Owning the Street
The Everyday Life of Property
- Honorable mention for the Australian Legal Research Awards Book Award, 2022
- Shortlisted for the Socio-Legal Theory and History Prize from the Socio-Legal Studies Association
344 pp., 6 x 9 in, 86 b&w illus.
- Published: December 15, 2020
- Published: December 15, 2020
How local, personal, and materially grounded understandings about belonging, ownership, and agency intersect with law to shape the city.
In Owning the Street, Amelia Thorpe examines everyday experiences of and feelings about property and belonging in contemporary cities. She grounds her account in an empirical study of PARK(ing) Day, an annual event that reclaims street space from cars. A highly recognizable example of DIY urbanism, PARK(ing) Day has attracted considerable media attention, but not close scholarly examination. Focusing on the event's trajectories in San Francisco, Sydney, and Montréal, Thorpe addresses this gap, making use of extensive fieldwork to explore these tiny, temporary, and yet often transformative urban interventions.
PARK(ing) Day is based on a creative interpretation of the property producible by paying a parking meter. Paying a meter, the event's organizers explained, amounts to taking out a lease on the space; while most “lessees” use that property to store a car, the space could be put to other uses—engaging politics (a free health clinic for migrant workers, a same sex wedding, a protest against fossil fuels) and play (a dance floor, giant Jenga, a pocket park). Through this novel rereading of everyday regulation, PARK(ing) Day provides an example of the connection between belief and action—a connection at the heart of Thorpe's argument. Thorpe examines ways in which local, personal, and materially grounded understandings about belonging, ownership, and agency intersect with law to shape the city. Her analysis offers insights into the ways in which citizens can shape the governance of urban space, particularly in contested environments.
The book's foreword is by Davina Cooper, Research Professor in Law at King's College London.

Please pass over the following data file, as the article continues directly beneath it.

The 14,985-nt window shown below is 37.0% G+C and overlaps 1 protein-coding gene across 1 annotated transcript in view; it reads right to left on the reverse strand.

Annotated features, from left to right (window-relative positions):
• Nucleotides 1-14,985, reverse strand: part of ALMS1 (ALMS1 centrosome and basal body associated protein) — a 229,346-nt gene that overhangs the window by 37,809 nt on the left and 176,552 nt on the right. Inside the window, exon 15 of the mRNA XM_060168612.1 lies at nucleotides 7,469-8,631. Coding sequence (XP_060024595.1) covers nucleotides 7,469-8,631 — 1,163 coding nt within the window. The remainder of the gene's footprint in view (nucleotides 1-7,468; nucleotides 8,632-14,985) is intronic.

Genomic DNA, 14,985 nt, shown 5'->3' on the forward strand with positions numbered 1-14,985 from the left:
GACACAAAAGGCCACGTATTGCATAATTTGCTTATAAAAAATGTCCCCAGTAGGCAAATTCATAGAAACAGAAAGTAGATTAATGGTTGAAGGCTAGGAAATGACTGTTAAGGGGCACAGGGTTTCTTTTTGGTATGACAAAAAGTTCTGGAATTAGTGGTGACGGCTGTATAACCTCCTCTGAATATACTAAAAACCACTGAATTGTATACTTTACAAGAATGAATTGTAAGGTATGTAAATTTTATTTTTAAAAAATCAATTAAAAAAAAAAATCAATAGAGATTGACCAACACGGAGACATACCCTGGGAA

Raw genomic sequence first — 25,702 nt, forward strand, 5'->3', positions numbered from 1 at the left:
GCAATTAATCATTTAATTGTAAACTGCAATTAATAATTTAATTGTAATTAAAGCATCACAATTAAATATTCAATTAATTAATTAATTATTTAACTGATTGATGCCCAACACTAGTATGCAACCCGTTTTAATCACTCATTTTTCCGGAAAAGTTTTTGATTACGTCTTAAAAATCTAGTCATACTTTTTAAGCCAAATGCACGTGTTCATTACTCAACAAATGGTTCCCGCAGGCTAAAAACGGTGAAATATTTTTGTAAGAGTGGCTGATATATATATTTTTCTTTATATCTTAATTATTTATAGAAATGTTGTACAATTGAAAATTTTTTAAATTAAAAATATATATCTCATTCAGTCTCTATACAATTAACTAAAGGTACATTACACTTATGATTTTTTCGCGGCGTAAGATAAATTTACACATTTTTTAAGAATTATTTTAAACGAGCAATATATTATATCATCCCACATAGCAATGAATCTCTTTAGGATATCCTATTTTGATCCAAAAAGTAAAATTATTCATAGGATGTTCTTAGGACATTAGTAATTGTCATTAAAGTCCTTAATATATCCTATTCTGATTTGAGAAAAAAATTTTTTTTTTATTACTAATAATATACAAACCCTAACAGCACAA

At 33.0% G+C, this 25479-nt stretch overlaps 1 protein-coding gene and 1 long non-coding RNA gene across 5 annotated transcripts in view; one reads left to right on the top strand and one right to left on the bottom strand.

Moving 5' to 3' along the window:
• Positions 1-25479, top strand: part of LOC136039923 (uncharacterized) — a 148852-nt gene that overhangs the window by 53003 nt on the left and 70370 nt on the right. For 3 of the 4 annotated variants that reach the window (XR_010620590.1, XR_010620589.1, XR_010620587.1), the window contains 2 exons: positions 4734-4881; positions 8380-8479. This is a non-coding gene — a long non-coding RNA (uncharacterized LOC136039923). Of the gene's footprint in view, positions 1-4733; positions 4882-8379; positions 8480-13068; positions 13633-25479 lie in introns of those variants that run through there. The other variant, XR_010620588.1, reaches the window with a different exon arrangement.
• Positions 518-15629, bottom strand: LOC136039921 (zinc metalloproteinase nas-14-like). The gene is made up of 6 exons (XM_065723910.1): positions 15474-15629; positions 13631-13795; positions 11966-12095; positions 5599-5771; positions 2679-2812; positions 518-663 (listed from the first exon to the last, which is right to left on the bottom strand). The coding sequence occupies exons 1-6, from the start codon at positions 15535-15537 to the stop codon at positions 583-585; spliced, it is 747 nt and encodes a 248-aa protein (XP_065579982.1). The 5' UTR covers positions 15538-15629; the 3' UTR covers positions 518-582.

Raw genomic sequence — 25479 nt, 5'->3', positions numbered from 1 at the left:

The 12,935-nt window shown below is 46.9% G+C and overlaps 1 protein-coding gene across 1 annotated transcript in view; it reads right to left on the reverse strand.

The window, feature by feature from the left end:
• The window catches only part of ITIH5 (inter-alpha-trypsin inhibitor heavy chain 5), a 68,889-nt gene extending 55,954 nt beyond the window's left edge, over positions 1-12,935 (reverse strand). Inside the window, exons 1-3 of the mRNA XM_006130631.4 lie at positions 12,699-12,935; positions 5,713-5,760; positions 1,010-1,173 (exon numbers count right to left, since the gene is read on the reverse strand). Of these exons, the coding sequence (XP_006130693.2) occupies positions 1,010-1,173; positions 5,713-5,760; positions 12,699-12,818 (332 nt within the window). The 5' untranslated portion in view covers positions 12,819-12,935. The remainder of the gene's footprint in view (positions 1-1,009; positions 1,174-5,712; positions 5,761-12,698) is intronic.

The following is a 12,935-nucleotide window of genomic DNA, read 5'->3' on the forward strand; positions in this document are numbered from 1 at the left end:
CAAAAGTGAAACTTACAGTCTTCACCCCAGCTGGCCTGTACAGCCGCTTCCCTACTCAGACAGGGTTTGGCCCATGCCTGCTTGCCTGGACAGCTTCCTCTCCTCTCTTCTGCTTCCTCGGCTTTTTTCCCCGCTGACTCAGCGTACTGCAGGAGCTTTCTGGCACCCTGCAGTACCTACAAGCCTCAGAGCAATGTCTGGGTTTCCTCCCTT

This wonderful book makes the law of property as engaging as a novel, and shows that ordinary people can be more creative in city-building than city planners ever imagine.
Mariana Valverde, Professor, Centre for Criminology & Sociolegal Studies, University of Toronto
Through a remarkably vivid and detailed account, Amelia Thorpe explores how PARK(ing) Day unravels contemporary assumptions of legality, ownership, and property rights in the city and unleashes its latent possibilities.
Jeffrey Hou, Professor and Director of Urban Commons Lab, University of Washington, Seattle
Owning the Street is lively, smart, and original. Amelia Thorpe uses DIY urbanism to explore the lived and everyday enactments of property and ownership, in original and creative ways, revealing their significance and ambiguities.
Nicholas Blomley, Simon Fraser University
Owning the Street: The Everyday Life of Property is invaluable for everyone interested in the future of cities and especially for those in search of novel ways to radically accomplish incremental change through continued civic creativity, committed talent, and dedication.
Carlos J. L. Balsas
Interrelationships between sociology, law and planning are not much explored in scholarly and professional fields of planning, to put it mildly. Amelia Thorpe's publication, Owning the Street, gives a wonderful demonstration of the significance of adopting just such an interdisciplinary perspective. [... ] This inspiring book must be used and discussed in bachelor or master classes of planning schools.
Amelia Thorpe's Owning the Street: The Everyday Life of Property is a thought-provoking scholarship on the role of user-generated urbanism in shaping the contemporary metropolis. [... ] Thorpe weaves magic through her captivating story-telling style backed by state-of-the-art research to elucidate the role of PARK(ing) Day as a compelling idea which disrupts the status quo to be a zeitgeist, which could revolutionise the contemporary socio-political discourse and inspire the readers to work for a sustainable future.
Emotion, Space and Society
Owning the Street is an engaging, charmingly authentic work that highlights how property is too frequently overlooked as local, small-scale, and vernacular. [... ] [It] is an important addition to the burgeoning scholarship of critical property theory and its intersections with the city. Thorpe takes a quirky, playful, and above all transitory intervention into public space, and yields a work that is rich, creative, and enduring in its significance to law, property, and social politics.
Owning the Street should be essential reading for property scholars and for all those using property to understand issues related to citizenship, agency, power, and urban governance.
Thorough, thoughtful, and nuanced.
Journal of Sociology